ALE Spring 1998 No. 290

Back to Basics - Bitter

By Paul Ainsworth

Last time out we started our review of the traditional British beer styles with Mild. Now we move on to Bitter, which accounts for the vast majority of cask beer sales in this country.

Bitter's dominance is a fairly recent phenomenon; as late as 1929 it accounted for only 4% of output, with darker ales like Mild, Porter and Stout much more the usual tipple. The first great Bitter was India Pale Ale, brewed in the nineteenth century for export to India. It was heavily hopped, not for taste reasons, but because the hops helped preserve the beer on its long journey round the globe. However, the taste for hoppy, bitter beers developed from here. The IPAs we have today, incidentally, bear little relation to their original namesake which was much stronger and much hoppier.

Within the range of beers falling within the bitter definition, the variety of tastes and flavours is endless. Bitter derives its characteristic taste from the use of hops both in the boil and when added to the cask at the end of brewing. Hops, however, impart other flavours, ranging from herby/aromatic through to flowery and so the amount and type of hops is crucial. A lot of the Bitter produced by the big brewers are notably bland and inoffensive due to light hopping. The joke about the late, unlamented Websters brewery was that they only had one hop which they ritually dipped into each brew.

A poor balance of hop useage can lead to a beer which is bitter without having the more rounded qualities a classic Bitter ought to possess. A good example is Greene King IPA, especially when served fresh from the brewery. Unless properly cared for, this is a one-dimensioned beer with little to offer other than its bitterness. The use of hop oils rather than whole hops no doubt contributes to this.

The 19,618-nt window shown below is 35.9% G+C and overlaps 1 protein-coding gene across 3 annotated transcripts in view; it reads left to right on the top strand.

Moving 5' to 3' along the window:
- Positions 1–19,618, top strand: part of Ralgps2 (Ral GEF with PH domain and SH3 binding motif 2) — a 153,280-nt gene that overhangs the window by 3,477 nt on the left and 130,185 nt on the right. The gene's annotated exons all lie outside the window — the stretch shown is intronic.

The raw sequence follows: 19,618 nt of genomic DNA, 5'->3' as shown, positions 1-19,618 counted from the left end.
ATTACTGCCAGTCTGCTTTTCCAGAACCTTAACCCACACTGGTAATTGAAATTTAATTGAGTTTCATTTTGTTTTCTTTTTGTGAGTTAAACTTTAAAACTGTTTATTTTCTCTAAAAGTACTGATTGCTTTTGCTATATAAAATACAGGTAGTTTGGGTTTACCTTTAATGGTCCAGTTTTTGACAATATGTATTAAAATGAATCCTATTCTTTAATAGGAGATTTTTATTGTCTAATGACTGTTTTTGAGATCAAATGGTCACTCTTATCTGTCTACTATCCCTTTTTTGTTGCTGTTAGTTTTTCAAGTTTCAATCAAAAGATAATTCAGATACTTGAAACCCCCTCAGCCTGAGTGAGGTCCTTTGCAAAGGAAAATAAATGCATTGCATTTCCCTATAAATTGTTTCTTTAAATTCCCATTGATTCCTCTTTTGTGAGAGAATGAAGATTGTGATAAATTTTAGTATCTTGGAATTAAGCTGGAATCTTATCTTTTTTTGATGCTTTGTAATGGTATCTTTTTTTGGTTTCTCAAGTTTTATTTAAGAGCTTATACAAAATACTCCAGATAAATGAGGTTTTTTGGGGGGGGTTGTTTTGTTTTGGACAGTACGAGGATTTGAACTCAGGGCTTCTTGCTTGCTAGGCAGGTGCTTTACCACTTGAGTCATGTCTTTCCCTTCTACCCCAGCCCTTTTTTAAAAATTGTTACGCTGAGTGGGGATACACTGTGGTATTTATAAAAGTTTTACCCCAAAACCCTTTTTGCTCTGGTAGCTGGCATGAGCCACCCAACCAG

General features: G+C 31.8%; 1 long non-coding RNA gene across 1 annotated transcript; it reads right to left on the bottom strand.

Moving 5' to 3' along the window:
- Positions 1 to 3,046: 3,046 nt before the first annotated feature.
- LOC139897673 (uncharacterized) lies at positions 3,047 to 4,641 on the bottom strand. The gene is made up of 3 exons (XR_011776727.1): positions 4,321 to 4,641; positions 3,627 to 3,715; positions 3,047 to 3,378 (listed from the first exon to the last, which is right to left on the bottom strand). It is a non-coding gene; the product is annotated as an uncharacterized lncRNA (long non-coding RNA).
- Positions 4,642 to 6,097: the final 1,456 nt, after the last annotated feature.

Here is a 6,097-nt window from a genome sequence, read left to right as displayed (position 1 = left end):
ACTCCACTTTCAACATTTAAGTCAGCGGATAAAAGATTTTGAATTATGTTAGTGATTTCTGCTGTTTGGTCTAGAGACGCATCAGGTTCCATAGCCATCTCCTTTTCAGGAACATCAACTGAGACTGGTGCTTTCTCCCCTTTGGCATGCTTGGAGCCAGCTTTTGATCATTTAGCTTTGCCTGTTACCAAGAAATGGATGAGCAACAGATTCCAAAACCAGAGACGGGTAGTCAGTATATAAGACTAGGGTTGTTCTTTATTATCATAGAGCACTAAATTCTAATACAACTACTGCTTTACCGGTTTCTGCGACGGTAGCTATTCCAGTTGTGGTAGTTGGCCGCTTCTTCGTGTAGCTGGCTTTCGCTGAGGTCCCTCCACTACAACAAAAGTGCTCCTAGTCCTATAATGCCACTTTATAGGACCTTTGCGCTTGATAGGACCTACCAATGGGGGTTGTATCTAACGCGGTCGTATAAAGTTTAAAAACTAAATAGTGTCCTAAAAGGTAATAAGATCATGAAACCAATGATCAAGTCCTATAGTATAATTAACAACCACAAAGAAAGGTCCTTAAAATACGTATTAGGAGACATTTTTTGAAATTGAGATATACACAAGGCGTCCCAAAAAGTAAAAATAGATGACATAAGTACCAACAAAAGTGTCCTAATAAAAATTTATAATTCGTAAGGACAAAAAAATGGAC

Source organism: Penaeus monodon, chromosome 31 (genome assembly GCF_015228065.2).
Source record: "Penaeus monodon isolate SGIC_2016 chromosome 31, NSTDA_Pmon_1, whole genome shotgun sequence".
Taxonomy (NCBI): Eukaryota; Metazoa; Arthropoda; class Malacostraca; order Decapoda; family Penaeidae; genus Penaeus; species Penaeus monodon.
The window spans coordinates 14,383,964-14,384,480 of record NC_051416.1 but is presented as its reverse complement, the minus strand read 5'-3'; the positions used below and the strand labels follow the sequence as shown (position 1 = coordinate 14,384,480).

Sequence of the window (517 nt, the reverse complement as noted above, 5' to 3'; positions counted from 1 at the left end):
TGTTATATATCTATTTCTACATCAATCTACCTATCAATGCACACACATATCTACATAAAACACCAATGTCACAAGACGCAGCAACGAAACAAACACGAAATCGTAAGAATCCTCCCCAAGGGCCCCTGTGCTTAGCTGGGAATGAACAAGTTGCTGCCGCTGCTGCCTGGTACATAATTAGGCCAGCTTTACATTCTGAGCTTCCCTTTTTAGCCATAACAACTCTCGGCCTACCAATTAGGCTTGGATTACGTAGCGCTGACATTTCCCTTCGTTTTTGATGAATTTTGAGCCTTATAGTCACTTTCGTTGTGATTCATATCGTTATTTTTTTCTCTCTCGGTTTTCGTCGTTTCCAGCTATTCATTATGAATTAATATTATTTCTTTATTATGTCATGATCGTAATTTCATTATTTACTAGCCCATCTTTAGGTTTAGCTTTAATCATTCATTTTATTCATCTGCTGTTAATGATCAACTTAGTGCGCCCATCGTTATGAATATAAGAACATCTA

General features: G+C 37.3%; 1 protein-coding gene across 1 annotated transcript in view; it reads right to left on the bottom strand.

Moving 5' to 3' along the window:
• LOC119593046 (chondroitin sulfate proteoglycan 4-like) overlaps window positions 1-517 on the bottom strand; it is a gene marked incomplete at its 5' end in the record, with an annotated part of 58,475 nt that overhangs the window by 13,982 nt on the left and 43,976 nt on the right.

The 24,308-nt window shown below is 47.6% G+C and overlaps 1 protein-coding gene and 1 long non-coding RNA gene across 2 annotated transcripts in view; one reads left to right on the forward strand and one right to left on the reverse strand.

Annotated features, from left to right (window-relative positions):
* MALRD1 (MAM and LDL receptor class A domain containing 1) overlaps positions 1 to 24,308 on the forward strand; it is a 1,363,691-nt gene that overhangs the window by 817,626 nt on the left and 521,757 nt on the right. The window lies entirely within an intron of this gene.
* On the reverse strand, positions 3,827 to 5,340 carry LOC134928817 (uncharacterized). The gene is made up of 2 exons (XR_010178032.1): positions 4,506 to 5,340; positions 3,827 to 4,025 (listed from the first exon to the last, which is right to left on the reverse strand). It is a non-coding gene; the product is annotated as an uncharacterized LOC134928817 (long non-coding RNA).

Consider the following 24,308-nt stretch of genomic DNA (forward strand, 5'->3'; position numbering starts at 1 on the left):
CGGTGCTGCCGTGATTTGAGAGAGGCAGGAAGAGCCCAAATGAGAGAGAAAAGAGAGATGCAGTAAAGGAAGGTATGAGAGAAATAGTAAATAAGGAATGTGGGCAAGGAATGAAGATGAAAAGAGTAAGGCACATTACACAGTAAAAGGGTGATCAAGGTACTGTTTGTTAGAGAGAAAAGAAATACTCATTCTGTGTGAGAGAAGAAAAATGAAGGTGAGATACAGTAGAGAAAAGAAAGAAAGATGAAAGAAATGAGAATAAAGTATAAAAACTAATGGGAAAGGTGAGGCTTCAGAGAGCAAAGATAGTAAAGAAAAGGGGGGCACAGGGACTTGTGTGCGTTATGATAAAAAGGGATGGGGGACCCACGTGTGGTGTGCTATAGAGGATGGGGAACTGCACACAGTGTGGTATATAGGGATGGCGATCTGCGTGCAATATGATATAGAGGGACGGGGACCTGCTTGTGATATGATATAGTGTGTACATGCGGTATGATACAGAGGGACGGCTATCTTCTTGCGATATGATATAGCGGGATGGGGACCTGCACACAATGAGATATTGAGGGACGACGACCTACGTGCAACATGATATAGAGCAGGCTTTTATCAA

"Drinking" Bitters come in the gravity range 3.5% to about 4% and ought to be refreshing, dryish and with a hoppy zing. Classic examples available locally include Adnams, Youngs, Nethergate IPA, Hobson's Choice and Woodforde Wherry.

Between 4.1% and 4.5% we have Best Bitters which are generally more complex. A variety of fruity, malty flavours comes through to counter-balance the hoppy immediacy of the lower-gravity beers, resulting in some of the trluy great ales. Timothy Taylors Landlord, for instance, has several times been Champion Beer of Britain and possesses a glorious aromatic quality mostly deriving from the unusual Czech-grown hops it uses. Fullers London Pride is another classic, beautifully balanced, rich and fruity. Nethergate Bitter also belongs in this category; though only 4% it has a complexity of taste which takes it out of the ordinary rating.

Sadly the bulk of Bitter sold in this country is feeble stuff, designed for easy drinking and making little impression between entering mouth and arriving in stomach. Mass-produced Bitters like Theakstons, Worthington and Flowers will never rise above the merely pleasant because the basic ingredients just aren't there.

Finally, if you do have a taste for truly hoppy beers, there are a couple of breweries that can be recommended whose beers can sometimes be found in the local free trade. Roosters of Harrogate brew gloriously biting ales with characteristically citrus overtones; some of their beers appear under the Outlaw label. Slaters of Eccleshall quite often deliver to the area direct and both their Bitter and Original are also way out there at the cutting edge.

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